"Skullface Boy" Book Review

Written by Tony Jones

Published by Static Age Books

skullface boy chad lutzke large

Written by Chad Lutzke
2018, 204 pages, Fiction
Released on September 14th, 2018


The two hours I spent reading Chad Lutkze’s Skullface Boy were an absolute delight. It’s a deceptively simply-told tale, loaded with humour, soul, heart and a multitude of larger than life characters drift in and out of the narrative.  None, of course, are bigger than Levi, the Skullface Boy of the title, a teenager who really does not want your sympathy. Told entirely from Levi’s point of view, before long you’ll be a resident in his head, rolling with the punches, and smiling at the ups and downs of his crazy odyssey.

I can’t quite make my mind up whether this wonderful tale is a short novel or a novella. In the end of the day, who cares; what is important is that you push this wonderful little book to the top of your TBR pile right now! It’s not really a horror novel either, but once again don’t let that put you off, this quirkily told road trip from Denver to California ranks amongst the best weird fiction releases of 2018.

It is impossible to explain how remarkably easy Skullface Boy is to read. Levi’s internal monologue, thoughts, and experiences drive the plot and leap from the page straight into your brain. There are so many lovely moments, I can’t begin to list them all. Neither is there anything fancy in the writing, Lutkze does not use big words; it is told in a very matter-of-fact style, but everything about this straight-forward style gels beautifully together.

Levi has spent his entire sixteen years in the East Colfax area of Denver, living in Gramm Jones Foster Care Home after being abandoned by his mother when he was a tiny baby. The home is run by nuns and Levi has had a very tough life, mainly because his appearance is very peculiar. He has a deformity in which he has bones on the outside of his face; because of this he has rarely ventured far from the care home. He has a soft spot for a particular nun, Sister Jude, who does not exactly tell him to run away; she does, however, encourage him to expand his horizons. So, run away he does.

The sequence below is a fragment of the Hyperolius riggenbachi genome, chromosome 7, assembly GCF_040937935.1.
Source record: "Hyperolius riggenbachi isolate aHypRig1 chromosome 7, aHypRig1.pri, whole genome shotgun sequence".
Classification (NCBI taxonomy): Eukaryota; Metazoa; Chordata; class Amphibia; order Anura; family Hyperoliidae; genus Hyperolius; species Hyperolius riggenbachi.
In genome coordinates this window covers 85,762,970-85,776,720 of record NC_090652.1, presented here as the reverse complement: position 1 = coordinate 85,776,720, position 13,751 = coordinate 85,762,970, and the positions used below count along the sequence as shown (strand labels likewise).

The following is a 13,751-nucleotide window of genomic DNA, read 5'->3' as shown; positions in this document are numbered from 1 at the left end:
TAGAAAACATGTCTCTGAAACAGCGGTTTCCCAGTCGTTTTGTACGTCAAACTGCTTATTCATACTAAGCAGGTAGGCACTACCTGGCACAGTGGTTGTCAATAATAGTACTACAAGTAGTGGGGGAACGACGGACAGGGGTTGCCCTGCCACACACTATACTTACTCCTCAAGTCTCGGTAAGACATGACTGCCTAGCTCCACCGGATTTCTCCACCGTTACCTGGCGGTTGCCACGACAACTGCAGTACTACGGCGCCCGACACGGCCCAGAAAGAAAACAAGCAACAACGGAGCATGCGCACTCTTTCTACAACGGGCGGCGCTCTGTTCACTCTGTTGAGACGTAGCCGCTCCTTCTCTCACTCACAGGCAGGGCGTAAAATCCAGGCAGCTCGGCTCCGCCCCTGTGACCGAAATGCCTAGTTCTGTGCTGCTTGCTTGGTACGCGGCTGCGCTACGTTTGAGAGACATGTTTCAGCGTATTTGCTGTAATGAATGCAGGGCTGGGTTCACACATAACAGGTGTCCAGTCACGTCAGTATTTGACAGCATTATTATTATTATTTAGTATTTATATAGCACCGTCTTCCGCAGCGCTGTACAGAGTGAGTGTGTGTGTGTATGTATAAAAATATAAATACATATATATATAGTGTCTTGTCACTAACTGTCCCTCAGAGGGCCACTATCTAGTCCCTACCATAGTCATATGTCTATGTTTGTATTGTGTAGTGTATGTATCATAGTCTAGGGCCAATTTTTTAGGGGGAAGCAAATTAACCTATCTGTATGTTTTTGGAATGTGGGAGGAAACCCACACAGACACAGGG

The simplicity of the plot from that moment on is near perfection. Levi wants to escape Denver and hit the beaches of California, and we the readers are riding piggy-back on his journey. Of course, he’s a sixteen-year-old boy with little money, no life skills or travel experience. He also has a skull for a face, so the journey is no plain sailing. It might be tough for Levi, but it sure is fun for the reader. To begin with, he finds it a difficult job even to get out of Denver, has to backtrack here and there, and even hitches rides going in the wrong direction.

The period of the story is never truly spelt out, but I would guess the early 1980s and you might have fun picking up on a few of the cultural landmarks from that decade mentioned along the way. Everything from cassettes, video stores, home-made t-shirts and the many literary and musical references. Levi loves KISS and laments the time he believes they sold out by removing their makeup. There’s a lovely scene when a young prostitute gives Levi a KISS t-shirt and this book is stacked with small moments of kindness which I really love. Skullface Boy has a huge beating heart at its centre.

Getting to California when you’re starving is an ordeal, but perhaps the overriding feature which makes Levi such a brilliant main character is the fact that he never asks for your sympathy and also manages to hold onto his pride and self-respect even though he hasn’t a pot to piss in. Yes, he has a skull for a face, so we have to deal with it, Levi is cool with it. This makes him so engaging. After a while, you will even begin to notice which of the characters he meets on his journey comment upon his face. Some do, many don’t, others react badly to it, and you hate them for it.

The larger-than-life support characters bring a huge amount of fun to proceedings. Amongst the oddest are a guy with no legs who is selling the contents of someone else’s house, and a possible serial killer who gets pelted with tomatoes by an anti-social neighbour. Many of these dudes, whether they are good, bad or indifferent, help Levi with their small acts of charity; everything from letting him hangout in their truck whilst they gamble in Vegas, buying him dinner, or my personal favourite, letting him crash in a second-hand bookshop. It is the simple stuff that made me smile.

I also feel this book has a potential Young Adult (YA) audience. It’s an easy idea to sell to teens, “it’s about a kid with a skull for a face” has a great hook to it. Teens might find it a bit weird, but Levi’s voice is so pure and genuine with some tuning it could work with a younger audience. 

You could argue the ending is fairly predictable and I would counter that comment with a big, “So what?” This funny, heart-warming and ultimately life-affirming book finishes in the best possible way. Sometimes we all need a happy ending and I love it.


Overall: 4.5 Star Rating Cover
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Tony Jones
Staff Reviewer
Such is Tony’s love of books, he has spent well over twenty years working as a school librarian where he is paid to talk to kids about horror. He is a Scotsman in exile who has lived in London for over two decades and credits discovering SE Hinton and Robert Cormier as a 13-year-old for his huge appetite for books. Tony previously spent five years writing The Greatest Scrum That Ever Was, a history book very few people bought. In the past he has written for Horror Novel Reviews and is a regular contributor to The Ginger Nuts of Horror website, often specialising in YA horror.
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